Inner Workings of the Millwork Industry
Both Cause and Effect Of Millwork Supply Chain Change
by Allen Dyer
While some still worry that irresponsible forest management is depleting our tree resources, the millwork industry is wrestling with the reality of a worldwide glut of wood. The irony of that contradiction would make good fodder for discussion on another day, but for this column, let’s think about how that oversupply impacts our millwork supply chains. Also, let’s include the market influence of the excess production capacity that plagues parts of the millwork industry and recognize the efficiency-producing changes in the distribution segment of the supply chain.
One result of too much available raw material, too much manufacturing capacity and ongoing application of efficiency-producing distribution methods is the devaluation of our products. That deflation further influences our markets and can bring another round of change to our supply chains ultimately.
The inflation-adjusted price of wood mouldings peaked about a decade ago at a level almost three times that of today’s market. Even using a more realistic benchmark of a median market price over a two- or three-year period, today’s market is in the neighborhood of half that of the early 1990s. That’s dramatic. The general price deflation of wood millwork has been huge, a reflection of supply chain changes that already have occurred and portent of future change.
How could prices have fallen this much during a time of robust building activity and growing demand? Major changes in our supply chains, including the move offshore of our primary resource, the introduction of technology both in manufacturing equipment and information management and the lower labor costs in other countries, have combined to rewrite the millwork rule book.
Plantation pine grown in the Southern Hemisphere is a fraction of the cost of the Western woods to which our markets had become accustomed in past decades. Similarly, on the added-value side, modern sawmills and factories using new-generation optimizing technology have been built in those same countries where labor costs are much lower than in the United States. Maybe underestimated in its impact, some of today’s producers have implemented state-of-the-art enterprise resource planning (ERP) software to help manage their companies on a scale far larger than most of the dominant domestic producers of a few years ago. And, of course, oversupply wrings profits out of the sales transaction itself. We can see that supply chain changes are at the core of today’s wood millwork deflation.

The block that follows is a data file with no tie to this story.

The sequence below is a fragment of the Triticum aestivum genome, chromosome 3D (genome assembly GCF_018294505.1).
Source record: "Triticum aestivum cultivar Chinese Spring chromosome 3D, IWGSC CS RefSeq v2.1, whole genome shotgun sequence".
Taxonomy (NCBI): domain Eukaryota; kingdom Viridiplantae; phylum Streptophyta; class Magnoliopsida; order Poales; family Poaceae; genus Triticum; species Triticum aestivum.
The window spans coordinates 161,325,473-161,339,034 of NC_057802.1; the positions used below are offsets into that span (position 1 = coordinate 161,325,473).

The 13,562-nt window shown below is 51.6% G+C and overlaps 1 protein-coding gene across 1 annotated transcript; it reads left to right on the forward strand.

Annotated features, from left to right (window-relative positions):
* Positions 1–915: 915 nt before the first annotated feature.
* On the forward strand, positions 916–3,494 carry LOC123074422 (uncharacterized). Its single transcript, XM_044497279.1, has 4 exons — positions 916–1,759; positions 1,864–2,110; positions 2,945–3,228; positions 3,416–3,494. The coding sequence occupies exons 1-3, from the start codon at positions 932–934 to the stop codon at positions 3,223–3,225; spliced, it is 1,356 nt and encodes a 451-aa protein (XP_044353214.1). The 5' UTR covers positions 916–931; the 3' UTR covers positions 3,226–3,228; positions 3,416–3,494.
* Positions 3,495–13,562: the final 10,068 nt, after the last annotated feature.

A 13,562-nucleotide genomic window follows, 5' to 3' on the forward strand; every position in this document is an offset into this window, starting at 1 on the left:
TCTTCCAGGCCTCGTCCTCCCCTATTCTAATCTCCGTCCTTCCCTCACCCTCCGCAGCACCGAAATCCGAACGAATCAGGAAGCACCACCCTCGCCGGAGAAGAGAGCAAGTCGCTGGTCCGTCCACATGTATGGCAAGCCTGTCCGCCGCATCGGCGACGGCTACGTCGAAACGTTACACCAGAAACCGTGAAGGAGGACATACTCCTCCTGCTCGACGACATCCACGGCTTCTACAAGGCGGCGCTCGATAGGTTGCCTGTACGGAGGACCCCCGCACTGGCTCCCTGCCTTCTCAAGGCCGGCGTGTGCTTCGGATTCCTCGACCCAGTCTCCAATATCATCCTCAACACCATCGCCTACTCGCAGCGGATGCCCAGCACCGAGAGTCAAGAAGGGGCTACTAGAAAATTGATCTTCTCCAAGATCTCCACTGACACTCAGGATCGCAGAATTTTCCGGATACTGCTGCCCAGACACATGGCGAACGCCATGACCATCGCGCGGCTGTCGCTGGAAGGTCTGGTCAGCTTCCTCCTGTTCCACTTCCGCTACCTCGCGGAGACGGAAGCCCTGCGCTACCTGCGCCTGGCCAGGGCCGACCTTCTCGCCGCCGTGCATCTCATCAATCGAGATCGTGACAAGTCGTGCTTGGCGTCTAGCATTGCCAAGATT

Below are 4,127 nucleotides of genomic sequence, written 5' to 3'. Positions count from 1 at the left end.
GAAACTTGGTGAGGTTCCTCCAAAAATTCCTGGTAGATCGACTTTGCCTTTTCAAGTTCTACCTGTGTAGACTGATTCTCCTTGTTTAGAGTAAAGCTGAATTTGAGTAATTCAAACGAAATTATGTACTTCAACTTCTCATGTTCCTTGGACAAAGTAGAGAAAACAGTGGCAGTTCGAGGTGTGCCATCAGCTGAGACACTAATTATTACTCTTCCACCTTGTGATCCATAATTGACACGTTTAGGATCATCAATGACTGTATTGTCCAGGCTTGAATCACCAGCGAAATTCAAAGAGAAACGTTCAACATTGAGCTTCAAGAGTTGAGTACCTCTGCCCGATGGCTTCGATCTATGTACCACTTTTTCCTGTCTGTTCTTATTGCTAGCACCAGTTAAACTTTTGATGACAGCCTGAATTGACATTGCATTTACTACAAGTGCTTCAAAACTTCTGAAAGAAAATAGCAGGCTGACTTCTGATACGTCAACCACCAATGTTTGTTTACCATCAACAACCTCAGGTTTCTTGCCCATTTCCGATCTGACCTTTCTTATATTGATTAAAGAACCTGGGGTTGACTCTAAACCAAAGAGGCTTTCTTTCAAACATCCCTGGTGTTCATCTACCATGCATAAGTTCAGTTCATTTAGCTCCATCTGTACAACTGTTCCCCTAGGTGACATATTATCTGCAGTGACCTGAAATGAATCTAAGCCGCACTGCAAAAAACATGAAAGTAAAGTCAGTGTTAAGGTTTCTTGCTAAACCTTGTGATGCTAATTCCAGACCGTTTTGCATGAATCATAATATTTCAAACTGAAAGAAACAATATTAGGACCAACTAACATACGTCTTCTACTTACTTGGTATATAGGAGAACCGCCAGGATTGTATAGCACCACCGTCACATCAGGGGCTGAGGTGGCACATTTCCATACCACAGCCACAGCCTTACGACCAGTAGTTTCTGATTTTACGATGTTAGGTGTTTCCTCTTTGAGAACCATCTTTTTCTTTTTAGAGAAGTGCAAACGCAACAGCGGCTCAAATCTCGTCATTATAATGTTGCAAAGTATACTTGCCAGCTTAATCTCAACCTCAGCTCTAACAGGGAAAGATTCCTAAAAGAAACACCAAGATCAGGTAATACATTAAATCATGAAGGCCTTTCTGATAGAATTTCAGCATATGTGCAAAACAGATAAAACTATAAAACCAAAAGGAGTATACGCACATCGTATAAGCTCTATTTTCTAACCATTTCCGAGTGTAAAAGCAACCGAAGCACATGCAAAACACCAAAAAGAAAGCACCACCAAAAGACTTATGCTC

While our product prices have deflated as a result of some supply chain changes, that very devaluation seems to be driving another round of changes. In the distribution segment of the supply chain, we’ve all done the simple math that demonstrates what happens to our gross margin dollars when we sell a product at a lower price with the same gross margin percentage: 20-percent margin on a product sold for $50 is $10, while 20-percent margin on that same product sold for $25 is only $5. And the fact remains that many of the underlying costs associated with manufacturing, transporting, storing and marketing the product have inflated during a time when the product price and the gross margins it produces have declined. So, what gives?
As a percentage of cubic volume, if not as a percentage of sales dollars, circumstantial evidence indicates that some distributors are finding operating efficiencies to offset at least some of these operating cost increases—supply chain changes made necessary in order to survive in a deflated world.
Some of those efficiencies are the result of scale or more volume being spread across the same operations. The overall growth of our industry, combined with a measure of consolidation at every functional level, has the effect of pushing larger volumes through the same supply chains, creating efficiencies. Similar to the dominant offshore producers, powerful information management technologies are almost a necessity to manage the scale of efficient new logistics and distribution models to cope with the deflated market prices effectively.
A number of questions remain. Aside from anticipated continuation of growth in market volumes, what changes might be on the horizon that could affect our supply chains? Regardless of the answers, today’s product price deflation gives us a pretty good lesson in how powerful supply chain changes and innovation can be. A holistic approach to a broad understanding of our supply chains has never been more important.
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